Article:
Ebola Virus

  • Carroll is closely monitoring the Centers for Disease Control and Prevention (CDC) information and is in close contact with the Carroll County Health Department (CCHD) concerning the Ebola virus.

    The Carroll County Health Department’s Deputy Health Officer, Dr. Henry G. Taylor, explained the following:

    • There are no Ebola cases in Carroll County.
    • It is not likely that we will have an Ebola case in Carroll County.
    •  The first nurse diagnosed with Ebola in the U.S. was transferred to National Institutes of Health in Bethesda, and this poses no risk to Carroll County residents.
    • The Health Department is working with the hospital and its community partners, including the college.
    • The Health Department is the lead on infectious diseases like Ebola.

    All individuals who are traveling to or returning from West African countries affected by the Ebola virus are should follow the CDC's guidelines and view the resources below.

    Know that Ebola is not transmitted through the air, like a respiratory virus, which makes it much more difficult to contract. The Ebola virus is passed from person to person in bodily fluids and is transmitted only by people who are visibly ill. To become infected with the Ebola virus, a person must some how absorb blood, feces, urine, saliva, sweat or tears from a person with Ebola virus disease through the eyes, mouth or broken skin.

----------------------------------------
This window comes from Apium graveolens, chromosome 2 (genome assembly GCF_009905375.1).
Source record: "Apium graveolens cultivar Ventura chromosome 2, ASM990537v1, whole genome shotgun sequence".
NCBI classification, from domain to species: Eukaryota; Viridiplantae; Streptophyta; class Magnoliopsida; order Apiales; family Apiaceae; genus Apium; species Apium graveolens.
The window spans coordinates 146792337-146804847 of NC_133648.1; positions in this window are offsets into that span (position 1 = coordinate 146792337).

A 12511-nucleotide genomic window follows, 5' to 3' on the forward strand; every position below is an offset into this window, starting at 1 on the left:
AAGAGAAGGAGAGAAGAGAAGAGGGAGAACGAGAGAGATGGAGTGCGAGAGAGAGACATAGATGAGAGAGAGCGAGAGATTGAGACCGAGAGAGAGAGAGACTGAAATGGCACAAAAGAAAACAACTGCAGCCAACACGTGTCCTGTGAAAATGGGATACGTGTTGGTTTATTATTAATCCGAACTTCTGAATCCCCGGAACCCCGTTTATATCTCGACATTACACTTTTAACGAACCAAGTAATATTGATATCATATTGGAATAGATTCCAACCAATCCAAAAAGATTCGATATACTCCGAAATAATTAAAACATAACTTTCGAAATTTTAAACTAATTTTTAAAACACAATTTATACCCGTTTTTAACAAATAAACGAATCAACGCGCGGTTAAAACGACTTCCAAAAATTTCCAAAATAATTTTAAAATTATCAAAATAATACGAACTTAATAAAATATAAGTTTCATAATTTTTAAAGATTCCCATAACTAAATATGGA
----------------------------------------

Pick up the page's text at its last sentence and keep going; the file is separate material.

If you believe you were exposed to an infected person, animal or object, contact your local Health Department immediately, and monitor your health for symptoms of infection over the next 21 days.

    The college will continue to provide pertinent information as it becomes available. 

  • Symptoms

    • Fever
    • Severe headache
    • Muscle pain
    • Weakness
    • Diarrhea
    • Vomiting
    • Abdominal (stomach) pain
    • Unexplained hemorrhage (bleeding or bruising)

    Symptoms may appear anywhere from two to 21 days after exposure to Ebola, but the average is eight to 10 days.

    Recovery from Ebola depends on good supportive clinical care and the patient’s immune response. People who recover from Ebola infection develop antibodies that last for at least 10 years.


    For information on prevention, transmission, risk of exposure, view the following: